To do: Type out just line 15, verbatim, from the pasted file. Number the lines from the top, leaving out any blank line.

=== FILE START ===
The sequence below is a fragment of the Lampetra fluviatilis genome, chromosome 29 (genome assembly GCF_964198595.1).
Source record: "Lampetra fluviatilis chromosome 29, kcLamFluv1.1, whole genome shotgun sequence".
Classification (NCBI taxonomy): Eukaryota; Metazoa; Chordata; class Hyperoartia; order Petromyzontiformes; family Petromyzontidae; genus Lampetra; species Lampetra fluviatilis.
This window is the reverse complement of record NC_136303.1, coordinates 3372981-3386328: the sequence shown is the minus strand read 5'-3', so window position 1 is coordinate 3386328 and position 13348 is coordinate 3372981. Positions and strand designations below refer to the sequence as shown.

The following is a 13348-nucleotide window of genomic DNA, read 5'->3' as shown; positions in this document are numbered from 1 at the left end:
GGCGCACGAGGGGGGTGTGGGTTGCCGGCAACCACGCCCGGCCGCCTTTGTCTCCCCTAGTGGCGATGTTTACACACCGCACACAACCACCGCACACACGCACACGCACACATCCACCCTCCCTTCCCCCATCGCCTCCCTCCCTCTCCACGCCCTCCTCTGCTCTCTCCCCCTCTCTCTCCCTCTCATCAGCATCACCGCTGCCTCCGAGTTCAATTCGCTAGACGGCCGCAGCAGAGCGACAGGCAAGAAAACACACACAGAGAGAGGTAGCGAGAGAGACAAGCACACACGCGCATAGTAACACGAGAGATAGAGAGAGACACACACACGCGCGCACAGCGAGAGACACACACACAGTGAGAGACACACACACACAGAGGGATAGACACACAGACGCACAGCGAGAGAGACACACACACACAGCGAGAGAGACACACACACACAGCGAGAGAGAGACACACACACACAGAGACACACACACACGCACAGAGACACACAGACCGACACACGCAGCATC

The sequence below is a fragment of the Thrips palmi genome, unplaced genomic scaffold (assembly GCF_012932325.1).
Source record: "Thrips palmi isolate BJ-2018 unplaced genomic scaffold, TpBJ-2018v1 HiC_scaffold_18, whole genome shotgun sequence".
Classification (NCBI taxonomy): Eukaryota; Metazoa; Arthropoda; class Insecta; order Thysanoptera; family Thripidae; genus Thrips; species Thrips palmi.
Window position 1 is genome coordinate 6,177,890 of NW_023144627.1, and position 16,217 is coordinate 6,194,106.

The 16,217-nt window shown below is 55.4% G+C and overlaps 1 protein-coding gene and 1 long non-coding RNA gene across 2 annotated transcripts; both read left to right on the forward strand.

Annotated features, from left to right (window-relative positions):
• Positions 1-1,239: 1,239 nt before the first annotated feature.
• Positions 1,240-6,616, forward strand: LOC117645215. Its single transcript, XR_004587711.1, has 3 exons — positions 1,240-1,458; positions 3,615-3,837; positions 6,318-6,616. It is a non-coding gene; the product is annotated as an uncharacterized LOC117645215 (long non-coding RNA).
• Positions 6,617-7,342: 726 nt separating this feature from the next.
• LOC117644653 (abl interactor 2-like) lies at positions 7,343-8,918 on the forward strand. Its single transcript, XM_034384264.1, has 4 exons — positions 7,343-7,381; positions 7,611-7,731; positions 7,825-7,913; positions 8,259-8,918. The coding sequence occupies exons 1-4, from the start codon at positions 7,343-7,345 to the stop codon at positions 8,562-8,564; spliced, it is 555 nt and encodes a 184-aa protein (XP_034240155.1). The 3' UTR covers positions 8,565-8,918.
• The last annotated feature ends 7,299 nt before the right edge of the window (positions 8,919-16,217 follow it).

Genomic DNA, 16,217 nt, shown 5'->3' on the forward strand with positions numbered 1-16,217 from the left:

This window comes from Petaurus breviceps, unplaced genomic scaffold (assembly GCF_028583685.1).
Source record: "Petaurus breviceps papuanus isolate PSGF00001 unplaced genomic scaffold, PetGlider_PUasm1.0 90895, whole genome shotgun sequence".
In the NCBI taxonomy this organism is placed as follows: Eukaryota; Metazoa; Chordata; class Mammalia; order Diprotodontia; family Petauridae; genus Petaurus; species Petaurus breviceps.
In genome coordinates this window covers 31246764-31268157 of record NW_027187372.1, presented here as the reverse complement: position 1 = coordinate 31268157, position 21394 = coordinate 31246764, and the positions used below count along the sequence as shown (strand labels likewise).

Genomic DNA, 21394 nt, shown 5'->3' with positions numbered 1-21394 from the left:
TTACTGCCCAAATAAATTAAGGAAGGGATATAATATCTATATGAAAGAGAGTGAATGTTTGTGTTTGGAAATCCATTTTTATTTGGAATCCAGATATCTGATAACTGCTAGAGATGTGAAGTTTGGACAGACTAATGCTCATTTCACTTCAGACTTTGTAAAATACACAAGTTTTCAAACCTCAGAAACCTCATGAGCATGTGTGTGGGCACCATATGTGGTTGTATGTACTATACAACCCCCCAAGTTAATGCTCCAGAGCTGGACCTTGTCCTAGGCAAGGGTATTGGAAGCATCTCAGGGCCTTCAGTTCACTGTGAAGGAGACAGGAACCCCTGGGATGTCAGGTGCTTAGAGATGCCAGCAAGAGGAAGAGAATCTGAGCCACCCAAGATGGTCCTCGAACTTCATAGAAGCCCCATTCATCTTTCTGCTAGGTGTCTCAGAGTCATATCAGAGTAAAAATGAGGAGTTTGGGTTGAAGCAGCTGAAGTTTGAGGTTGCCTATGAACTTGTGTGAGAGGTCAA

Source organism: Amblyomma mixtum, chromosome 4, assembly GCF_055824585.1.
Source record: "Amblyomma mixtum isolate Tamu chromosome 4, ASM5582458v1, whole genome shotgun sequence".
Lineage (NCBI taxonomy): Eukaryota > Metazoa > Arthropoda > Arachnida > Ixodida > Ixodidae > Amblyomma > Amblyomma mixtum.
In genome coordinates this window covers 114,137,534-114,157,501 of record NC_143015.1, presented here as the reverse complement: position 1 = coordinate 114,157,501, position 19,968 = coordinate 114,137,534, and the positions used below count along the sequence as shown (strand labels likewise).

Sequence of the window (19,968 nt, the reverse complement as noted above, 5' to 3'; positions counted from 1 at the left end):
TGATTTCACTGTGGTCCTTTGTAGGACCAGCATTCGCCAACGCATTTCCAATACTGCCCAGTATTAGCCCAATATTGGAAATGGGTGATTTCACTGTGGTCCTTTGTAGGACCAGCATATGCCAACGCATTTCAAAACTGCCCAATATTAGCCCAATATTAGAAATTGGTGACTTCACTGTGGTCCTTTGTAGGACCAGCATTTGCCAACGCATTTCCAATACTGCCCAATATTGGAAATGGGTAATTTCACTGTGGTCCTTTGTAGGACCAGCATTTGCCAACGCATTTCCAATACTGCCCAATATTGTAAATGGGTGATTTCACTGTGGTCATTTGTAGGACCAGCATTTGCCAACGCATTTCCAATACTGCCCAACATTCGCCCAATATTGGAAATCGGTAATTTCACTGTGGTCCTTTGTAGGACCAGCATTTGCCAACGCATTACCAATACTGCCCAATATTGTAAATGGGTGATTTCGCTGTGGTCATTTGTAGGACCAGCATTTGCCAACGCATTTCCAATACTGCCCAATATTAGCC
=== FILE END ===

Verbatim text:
• Positions 6,617-7,342: 726 nt separating this feature from the next.